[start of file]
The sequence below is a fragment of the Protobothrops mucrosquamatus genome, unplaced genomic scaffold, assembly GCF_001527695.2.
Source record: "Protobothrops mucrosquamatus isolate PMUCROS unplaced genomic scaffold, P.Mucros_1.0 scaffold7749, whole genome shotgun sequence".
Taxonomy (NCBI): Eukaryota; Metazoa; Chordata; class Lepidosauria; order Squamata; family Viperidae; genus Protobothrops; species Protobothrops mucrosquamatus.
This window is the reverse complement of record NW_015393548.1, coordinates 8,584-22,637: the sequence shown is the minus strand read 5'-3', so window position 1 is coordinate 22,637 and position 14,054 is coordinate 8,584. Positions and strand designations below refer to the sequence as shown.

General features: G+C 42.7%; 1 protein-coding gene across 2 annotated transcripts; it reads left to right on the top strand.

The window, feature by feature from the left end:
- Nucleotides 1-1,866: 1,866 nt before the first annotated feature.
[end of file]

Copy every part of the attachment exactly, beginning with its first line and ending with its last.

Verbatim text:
The sequence below is a fragment of the Protobothrops mucrosquamatus genome, unplaced genomic scaffold, assembly GCF_001527695.2.
Source record: "Protobothrops mucrosquamatus isolate PMUCROS unplaced genomic scaffold, P.Mucros_1.0 scaffold7749, whole genome shotgun sequence".
Taxonomy (NCBI): Eukaryota; Metazoa; Chordata; class Lepidosauria; order Squamata; family Viperidae; genus Protobothrops; species Protobothrops mucrosquamatus.
This window is the reverse complement of record NW_015393548.1, coordinates 8,584-22,637: the sequence shown is the minus strand read 5'-3', so window position 1 is coordinate 22,637 and position 14,054 is coordinate 8,584. Positions and strand designations below refer to the sequence as shown.

General features: G+C 42.7%; 1 protein-coding gene across 2 annotated transcripts; it reads left to right on the top strand.

The window, feature by feature from the left end:
- Nucleotides 1-1,866: 1,866 nt before the first annotated feature.